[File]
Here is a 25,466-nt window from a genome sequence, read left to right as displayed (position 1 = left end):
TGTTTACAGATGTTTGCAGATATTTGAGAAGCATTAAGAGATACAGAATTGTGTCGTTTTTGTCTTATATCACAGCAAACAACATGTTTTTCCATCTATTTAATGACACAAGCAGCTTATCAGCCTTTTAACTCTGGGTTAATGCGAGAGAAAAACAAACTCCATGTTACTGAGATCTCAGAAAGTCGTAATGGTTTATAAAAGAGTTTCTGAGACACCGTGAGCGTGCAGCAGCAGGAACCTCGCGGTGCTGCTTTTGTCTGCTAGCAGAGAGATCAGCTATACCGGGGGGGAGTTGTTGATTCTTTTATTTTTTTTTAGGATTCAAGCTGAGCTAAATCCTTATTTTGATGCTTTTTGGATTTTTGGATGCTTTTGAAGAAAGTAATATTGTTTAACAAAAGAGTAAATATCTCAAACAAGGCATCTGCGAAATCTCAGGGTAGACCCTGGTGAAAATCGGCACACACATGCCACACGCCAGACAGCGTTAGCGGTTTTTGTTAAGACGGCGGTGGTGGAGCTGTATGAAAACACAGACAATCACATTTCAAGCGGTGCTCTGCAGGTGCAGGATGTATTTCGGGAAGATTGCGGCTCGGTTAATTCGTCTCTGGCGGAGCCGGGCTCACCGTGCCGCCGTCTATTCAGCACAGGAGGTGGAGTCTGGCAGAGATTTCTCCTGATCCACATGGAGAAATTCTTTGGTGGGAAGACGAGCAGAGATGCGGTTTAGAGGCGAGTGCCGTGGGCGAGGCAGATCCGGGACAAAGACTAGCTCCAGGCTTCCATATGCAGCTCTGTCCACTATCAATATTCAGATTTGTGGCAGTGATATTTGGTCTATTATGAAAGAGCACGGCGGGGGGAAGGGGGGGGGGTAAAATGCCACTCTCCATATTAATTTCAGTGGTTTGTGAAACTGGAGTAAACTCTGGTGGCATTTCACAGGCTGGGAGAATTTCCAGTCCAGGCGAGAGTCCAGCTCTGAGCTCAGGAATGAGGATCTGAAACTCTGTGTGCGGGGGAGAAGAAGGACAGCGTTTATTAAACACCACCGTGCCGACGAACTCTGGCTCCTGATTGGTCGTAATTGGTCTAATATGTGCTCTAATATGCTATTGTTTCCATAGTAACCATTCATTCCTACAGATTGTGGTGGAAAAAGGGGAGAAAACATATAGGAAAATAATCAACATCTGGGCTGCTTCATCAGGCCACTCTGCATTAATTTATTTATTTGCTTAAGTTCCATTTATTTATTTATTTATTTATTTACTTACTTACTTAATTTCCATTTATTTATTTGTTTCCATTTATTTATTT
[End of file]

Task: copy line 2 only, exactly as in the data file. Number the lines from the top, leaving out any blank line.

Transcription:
TGTTTACAGATGTTTGCAGATATTTGAGAAGCATTAAGAGATACAGAATTGTGTCGTTTTTGTCTTATATCACAGCAAACAACATGTTTTTCCATCTATTTAATGACACAAGCAGCTTATCAGCCTTTTAACTCTGGGTTAATGCGAGAGAAAAACAAACTCCATGTTACTGAGATCTCAGAAAGTCGTAATGGTTTATAAAAGAGTTTCTGAGACACCGTGAGCGTGCAGCAGCAGGAACCTCGCGGTGCTGCTTTTGTCTGCTAGCAGAGAGATCAGCTATACCGGGGGGGAGTTGTTGATTCTTTTATTTTTTTTTAGGATTCAAGCTGAGCTAAATCCTTATTTTGATGCTTTTTGGATTTTTGGATGCTTTTGAAGAAAGTAATATTGTTTAACAAAAGAGTAAATATCTCAAACAAGGCATCTGCGAAATCTCAGGGTAGACCCTGGTGAAAATCGGCACACACATGCCACACGCCAGACAGCGTTAGCGGTTTTTGTTAAGACGGCGGTGGTGGAGCTGTATGAAAACACAGACAATCACATTTCAAGCGGTGCTCTGCAGGTGCAGGATGTATTTCGGGAAGATTGCGGCTCGGTTAATTCGTCTCTGGCGGAGCCGGGCTCACCGTGCCGCCGTCTATTCAGCACAGGAGGTGGAGTCTGGCAGAGATTTCTCCTGATCCACATGGAGAAATTCTTTGGTGGGAAGACGAGCAGAGATGCGGTTTAGAGGCGAGTGCCGTGGGCGAGGCAGATCCGGGACAAAGACTAGCTCCAGGCTTCCATATGCAGCTCTGTCCACTATCAATATTCAGATTTGTGGCAGTGATATTTGGTCTATTATGAAAGAGCACGGCGGGGGGAAGGGGGGGGGGTAAAATGCCACTCTCCATATTAATTTCAGTGGTTTGTGAAACTGGAGTAAACTCTGGTGGCATTTCACAGGCTGGGAGAATTTCCAGTCCAGGCGAGAGTCCAGCTCTGAGCTCAGGAATGAGGATCTGAAACTCTGTGTGCGGGGGAGAAGAAGGACAGCGTTTATTAAACACCACCGTGCCGACGAACTCTGGCTCCTGATTGGTCGTAATTGGTCTAATATGTGCTCTAATATGCTATTGTTTCCATAGTAACCATTCATTCCTACAGATTGTGGTGGAAAAAGGGGAGAAAACATATAGGAAAATAATCAACATCTGGGCTGCTTCATCAGGCCACTCTGCATTAATTTATTTATTTGCTTAAGTTCCATTTATTTATTTATTTATTTATTTACTTACTTACTTAATTTCCATTTATTTATTTGTTTCCATTTATTTATTT